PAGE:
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Hi all

Can any body in the forum give me some advice regarding autoguiders?? Are they any good and which model would you recommend?

I have been looking at the LVI Smartguider 2, but it is serious money at £445?

Your thoughts on this subject would be most welcome.

Thanks

Paul :rolleyes:

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hi paul ,can you give us all some more info on what mount and kit you are using , this will help us give you the information you seek

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Hi

Thanks for your reply. I will be using the auto guider in conjunction with, perhaps a Altair Astro guide scope or a cheaper 80 mm scope, mounted onto a HEQ5 mount. My imaging scope will be a Televue 101.

If you could steer me in the right direction regarding the correct setup, I would be very grateful

Thanks

Paul

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Hi Paul,

I'm not hugely experienced in the guiding field, but I do own a MK I version of the LVI guider, and I use it quite frequently. I got it second hand at around half the price, and I will make a few observations from my experiences with it so far:

There are some cons...

Firstly this is not the most sensitive camera in the world! I use mine with an ST80, and I had no end of trouble getting the thing to locate a suitable star. I have since purchased a SW guidescope mount, which helps enormously, but was still another hundred quid. If I'd paid full whack for the LVI that would be 550 total, and I would be seriously questioning my sanity! I am sure with a good set of guidescope rings you would also be perfectly ok, I just find them a bit fiddly.

Focus for the guidestar is achieved through the use of a 6mm parfocal eyepiece (supplied). This eyepiece has a moveable (?!) plastic ring around the barrel. If this ring moves - and it is quite hard to do inadvertantly, I will grant you - you have to readjust it, which as you cannot see the cameras' view is very difficult - basically find a bright star, use the handheld box to focus the camera as best you can (there is an on screen indicator), lock the focuser, then put in the eyepiece and play with the ring until the star is properly in focus. A right faff that took me 2 hours to get right. To be fair though, this is not something you will do very often unless you assemble your kit with a hammer, but it is a pain if/when you do.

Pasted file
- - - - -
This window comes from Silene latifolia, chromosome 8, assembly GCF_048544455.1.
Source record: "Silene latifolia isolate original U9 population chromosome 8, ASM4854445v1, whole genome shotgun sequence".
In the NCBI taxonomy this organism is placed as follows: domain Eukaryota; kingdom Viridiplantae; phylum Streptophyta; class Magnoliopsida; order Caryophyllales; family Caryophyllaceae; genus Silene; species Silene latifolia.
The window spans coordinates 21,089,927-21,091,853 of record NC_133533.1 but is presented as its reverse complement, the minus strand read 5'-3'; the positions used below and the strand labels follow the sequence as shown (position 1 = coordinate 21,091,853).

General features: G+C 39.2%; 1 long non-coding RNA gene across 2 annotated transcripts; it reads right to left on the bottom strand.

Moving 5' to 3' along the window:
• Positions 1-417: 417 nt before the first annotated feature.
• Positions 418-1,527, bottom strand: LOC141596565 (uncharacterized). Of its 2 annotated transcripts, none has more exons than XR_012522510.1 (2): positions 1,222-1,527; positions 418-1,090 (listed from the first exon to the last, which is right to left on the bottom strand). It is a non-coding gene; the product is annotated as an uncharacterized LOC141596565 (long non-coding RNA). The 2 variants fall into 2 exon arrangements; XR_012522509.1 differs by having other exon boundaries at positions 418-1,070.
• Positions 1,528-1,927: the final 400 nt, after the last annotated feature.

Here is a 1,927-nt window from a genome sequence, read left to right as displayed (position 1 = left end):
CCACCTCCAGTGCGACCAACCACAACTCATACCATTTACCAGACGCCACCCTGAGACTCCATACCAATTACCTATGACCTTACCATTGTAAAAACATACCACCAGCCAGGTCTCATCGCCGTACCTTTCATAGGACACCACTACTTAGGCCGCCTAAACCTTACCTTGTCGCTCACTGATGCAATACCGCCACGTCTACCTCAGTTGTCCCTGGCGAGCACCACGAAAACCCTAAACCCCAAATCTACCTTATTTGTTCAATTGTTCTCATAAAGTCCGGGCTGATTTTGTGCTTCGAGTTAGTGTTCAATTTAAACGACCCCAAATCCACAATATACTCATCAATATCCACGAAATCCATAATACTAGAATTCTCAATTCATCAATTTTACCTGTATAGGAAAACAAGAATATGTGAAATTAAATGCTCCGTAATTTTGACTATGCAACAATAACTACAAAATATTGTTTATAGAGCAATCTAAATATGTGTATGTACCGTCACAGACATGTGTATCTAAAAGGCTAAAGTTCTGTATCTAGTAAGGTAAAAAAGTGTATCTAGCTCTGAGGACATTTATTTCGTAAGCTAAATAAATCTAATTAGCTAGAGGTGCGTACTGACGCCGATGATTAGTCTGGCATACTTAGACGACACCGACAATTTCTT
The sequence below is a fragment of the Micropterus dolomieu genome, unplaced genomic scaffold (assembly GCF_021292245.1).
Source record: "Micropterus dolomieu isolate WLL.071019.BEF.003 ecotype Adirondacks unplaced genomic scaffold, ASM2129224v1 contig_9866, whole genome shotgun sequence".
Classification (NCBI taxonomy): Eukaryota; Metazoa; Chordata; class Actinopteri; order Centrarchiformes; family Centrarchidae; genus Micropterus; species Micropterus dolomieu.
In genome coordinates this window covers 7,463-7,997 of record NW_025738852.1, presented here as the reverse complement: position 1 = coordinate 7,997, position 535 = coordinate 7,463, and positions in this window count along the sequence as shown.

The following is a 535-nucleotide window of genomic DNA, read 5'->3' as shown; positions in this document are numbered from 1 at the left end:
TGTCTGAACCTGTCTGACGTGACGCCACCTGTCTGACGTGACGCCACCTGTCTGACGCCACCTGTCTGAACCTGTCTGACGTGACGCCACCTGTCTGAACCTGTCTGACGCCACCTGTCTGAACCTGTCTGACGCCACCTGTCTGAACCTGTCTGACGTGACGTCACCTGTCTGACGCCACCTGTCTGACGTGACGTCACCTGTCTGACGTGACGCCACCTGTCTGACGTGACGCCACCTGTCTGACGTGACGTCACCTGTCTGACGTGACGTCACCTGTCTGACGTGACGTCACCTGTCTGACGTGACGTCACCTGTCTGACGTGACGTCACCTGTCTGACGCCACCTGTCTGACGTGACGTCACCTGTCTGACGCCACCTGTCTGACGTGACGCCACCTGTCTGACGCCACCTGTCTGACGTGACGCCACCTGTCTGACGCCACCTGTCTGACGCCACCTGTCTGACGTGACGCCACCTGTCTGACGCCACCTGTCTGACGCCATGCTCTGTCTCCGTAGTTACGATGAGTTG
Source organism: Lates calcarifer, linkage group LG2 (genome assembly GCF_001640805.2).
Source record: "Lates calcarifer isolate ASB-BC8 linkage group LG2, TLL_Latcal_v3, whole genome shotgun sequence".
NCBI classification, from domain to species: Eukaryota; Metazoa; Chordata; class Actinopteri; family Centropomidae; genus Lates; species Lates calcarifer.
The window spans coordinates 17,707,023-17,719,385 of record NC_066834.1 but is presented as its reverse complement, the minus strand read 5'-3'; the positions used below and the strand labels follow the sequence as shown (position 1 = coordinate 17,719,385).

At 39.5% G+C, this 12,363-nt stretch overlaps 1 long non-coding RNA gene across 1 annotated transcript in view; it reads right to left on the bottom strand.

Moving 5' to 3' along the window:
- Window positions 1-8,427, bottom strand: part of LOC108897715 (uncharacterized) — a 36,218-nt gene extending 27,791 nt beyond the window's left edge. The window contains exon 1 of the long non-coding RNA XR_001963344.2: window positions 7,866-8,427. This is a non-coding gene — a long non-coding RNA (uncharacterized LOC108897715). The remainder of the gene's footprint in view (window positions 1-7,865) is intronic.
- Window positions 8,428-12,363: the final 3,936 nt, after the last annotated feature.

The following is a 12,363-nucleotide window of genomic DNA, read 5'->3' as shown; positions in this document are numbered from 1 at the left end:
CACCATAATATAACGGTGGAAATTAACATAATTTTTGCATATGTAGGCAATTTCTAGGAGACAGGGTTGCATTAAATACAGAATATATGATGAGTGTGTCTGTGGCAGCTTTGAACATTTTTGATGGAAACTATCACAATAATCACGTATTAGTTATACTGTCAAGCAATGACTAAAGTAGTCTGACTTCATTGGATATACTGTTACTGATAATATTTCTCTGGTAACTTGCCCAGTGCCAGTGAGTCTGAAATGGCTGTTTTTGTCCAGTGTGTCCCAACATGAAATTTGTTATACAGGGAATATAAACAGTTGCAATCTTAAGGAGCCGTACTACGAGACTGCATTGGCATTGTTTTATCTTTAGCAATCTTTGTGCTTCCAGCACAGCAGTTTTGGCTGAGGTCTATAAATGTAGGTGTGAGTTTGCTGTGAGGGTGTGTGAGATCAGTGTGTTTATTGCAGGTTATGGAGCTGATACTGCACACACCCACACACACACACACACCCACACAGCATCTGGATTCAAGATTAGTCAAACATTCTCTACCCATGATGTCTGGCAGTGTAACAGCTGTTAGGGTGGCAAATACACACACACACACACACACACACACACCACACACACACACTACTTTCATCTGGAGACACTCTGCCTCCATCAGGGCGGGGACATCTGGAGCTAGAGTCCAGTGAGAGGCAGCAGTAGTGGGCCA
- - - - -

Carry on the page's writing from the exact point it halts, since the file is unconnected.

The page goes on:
But there are also some pros too...

It does remove the need for a laptop, and this is another piece of kit which I really did not want to have to take to a dark site, only to have the battery run out after 4 or so hours. The LVI and my EQ6 run all night in winter from a small 12v battery. And if like me you frequently have to travel then this is a good solution.

When you have it all set up, and a suitable guidestar in view, it works very well indeed. And once you get used to it's needs you can be up and running within 5 minutes or so. It is pretty accurate even at 1/3 of the imaging scopes F/L too, I have managed some perfectly good 6 minute subs regularly.

In summary, if I never had to leave home, I would have got something like a QHY5 and connected it to the laptop. But I do have to travel mostly, and getting one second hand, even adding the price of the guidescope mount, still would be a tempting purchase if I had to start from scratch.

Not very scientific I know, but I hope it helps a little.

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For my money, I'd buy a normal autoguiding camera and take a laptop outside with me. If you cannot/don't want to do this then your options are limited and the LVI or Sky-Watcher SynGuider are the obvious choices. I have tried the Orion version of the LVI (Mk I) and the SynGuider and both worked well for me but the additional flexibility of a sensitive guide camera with a PC and guiding software represents a better solution. Heck, you could probably get a cheap netbook and a guide camera for that money!

It is, though, a 'horses for courses' thing.

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Hi all

Thanks for all of your input. I think, after reflection i am going to go with the last poster's advice and get a guide camera (QHY5) and a cheap second hand netbook. All this can be easily found for less than the LVI 2's new price. The majority of my guiding will take place at home so there is really no need to pay extra for portability.

Thanks guy's, for all your valuable input.

Kind regards

:rolleyes: Paul

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